The path I take on my morning walk while living in rural Mexico takes me by a set of trees one of which is alive while the other is dead. Even in death the barren tree added beauty to the landscape with its branches gnarled this way and that way into the mountain air.
I was disappointed one day when coming upon the two trees to find that someone had amputated the artful branches of the dead tree. It stood there, a grotesque remnant of the picturesque tree it had been, a few large limbs remaining, but the smaller artistically curved branches were gone.
I could guess the reason for the desecration of the tree: the need for firewood. I often meet people along the path carting collected dead branches toward home where they use them to stoke a fire for cooking. Fuel for a cooking fire takes precedence over nature’s art, an example of the tyranny of the urgent.
The tyranny of the urgent plagues every facet of human life. The urgent usually is important (like finding wood with which to cook the next meal), but it often distracts us from focusing on equally important or even more important issues that aren’t making an immediate demand on us.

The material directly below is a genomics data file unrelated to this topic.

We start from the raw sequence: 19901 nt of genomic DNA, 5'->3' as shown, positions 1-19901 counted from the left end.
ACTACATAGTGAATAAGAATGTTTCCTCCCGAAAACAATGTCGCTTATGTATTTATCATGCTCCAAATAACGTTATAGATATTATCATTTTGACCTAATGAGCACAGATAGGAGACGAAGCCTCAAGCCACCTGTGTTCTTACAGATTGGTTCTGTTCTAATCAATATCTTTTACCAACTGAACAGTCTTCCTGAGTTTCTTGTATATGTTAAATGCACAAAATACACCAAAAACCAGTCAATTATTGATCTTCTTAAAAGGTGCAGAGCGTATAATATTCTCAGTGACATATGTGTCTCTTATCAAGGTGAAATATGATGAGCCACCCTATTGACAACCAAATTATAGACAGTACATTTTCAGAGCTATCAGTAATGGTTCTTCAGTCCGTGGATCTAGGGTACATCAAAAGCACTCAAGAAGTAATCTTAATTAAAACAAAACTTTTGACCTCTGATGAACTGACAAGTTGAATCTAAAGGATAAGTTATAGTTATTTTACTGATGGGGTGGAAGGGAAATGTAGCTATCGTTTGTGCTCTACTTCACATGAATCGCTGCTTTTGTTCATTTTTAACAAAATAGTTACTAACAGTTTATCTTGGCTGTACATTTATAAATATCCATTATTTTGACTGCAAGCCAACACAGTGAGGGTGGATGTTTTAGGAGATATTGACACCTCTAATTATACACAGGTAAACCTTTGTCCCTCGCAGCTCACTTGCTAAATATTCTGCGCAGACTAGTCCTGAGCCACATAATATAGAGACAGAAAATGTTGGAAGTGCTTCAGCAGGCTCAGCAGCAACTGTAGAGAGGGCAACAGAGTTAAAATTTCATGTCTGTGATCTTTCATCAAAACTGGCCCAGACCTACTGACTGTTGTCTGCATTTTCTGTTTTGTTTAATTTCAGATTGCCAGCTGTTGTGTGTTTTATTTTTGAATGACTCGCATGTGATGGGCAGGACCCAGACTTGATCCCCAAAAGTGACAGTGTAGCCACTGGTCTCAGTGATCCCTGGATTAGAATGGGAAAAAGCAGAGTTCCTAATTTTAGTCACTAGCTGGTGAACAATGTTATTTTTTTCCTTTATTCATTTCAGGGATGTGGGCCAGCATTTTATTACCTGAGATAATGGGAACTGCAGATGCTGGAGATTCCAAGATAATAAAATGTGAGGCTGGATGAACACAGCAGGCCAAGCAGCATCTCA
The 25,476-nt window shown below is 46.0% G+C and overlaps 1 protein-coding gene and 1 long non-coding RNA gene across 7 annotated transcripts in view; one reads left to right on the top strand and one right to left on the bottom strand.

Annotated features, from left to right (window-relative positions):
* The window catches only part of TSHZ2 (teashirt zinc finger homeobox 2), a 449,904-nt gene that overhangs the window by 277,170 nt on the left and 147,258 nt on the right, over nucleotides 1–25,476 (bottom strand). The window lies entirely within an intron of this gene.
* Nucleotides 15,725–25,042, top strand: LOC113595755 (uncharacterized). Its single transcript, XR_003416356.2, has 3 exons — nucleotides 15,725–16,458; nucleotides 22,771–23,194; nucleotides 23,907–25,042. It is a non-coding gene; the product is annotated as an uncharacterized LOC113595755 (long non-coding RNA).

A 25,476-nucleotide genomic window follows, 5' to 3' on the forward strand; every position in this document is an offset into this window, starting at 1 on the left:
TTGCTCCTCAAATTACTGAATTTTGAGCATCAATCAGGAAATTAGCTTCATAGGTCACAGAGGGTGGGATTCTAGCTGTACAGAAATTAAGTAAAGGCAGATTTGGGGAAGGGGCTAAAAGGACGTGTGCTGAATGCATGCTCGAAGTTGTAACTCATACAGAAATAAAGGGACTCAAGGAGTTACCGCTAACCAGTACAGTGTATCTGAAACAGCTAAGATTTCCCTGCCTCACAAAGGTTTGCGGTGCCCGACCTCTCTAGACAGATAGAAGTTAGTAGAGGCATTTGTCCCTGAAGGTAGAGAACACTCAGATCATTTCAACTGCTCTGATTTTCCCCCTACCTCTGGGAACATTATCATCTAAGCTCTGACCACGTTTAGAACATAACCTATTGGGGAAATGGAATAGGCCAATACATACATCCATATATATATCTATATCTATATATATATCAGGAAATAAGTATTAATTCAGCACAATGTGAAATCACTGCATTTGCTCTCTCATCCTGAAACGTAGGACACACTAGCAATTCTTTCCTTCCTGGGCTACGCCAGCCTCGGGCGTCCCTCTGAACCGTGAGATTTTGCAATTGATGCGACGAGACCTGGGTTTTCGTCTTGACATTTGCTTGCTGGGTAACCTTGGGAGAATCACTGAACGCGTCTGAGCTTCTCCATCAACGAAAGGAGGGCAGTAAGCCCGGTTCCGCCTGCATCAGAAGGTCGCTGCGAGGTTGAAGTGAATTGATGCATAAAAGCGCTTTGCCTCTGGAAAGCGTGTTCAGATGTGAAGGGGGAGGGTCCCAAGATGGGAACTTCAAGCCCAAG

We can neglect a marriage, family, or friendship because we’re so busy with work. We can put off dealing with a specific problem because another problem is screaming for attention.
Our relationship with God is another area where the tyranny of the urgent comes into play. Day to day living demands so much of our attention that we have little time to focus on God who doesn’t intrude on us or shout for our attention. Experiencing God means being intentional in seeking Him out, getting quiet to sense His presence, and determining to look at an issue from the perspective of a faith in Him.
The artistic tree now is but an ugly collection of sprawling stumps, amputated of its artful branches, a victim of the tyranny of a more urgent need. Yes, some of the most important aspects of life, the parts that add real beauty and meaning to our existence, can succumb to the tyranny of something that seems more urgent. The good news is that it doesn’t have to be that way, when we determine to make the important, but less urgent, of urgent concern!
“So do not worry, saying, ‘What shall we eat?’ or ‘What shall we drink?’ or ‘What shall we wear?’ For the pagans run after all these things, and your heavenly Father knows that you need them. But seek first his kingdom and his righteousness, and all these things will be given to you as well.” (Jesus, in Matthew 6:31-33)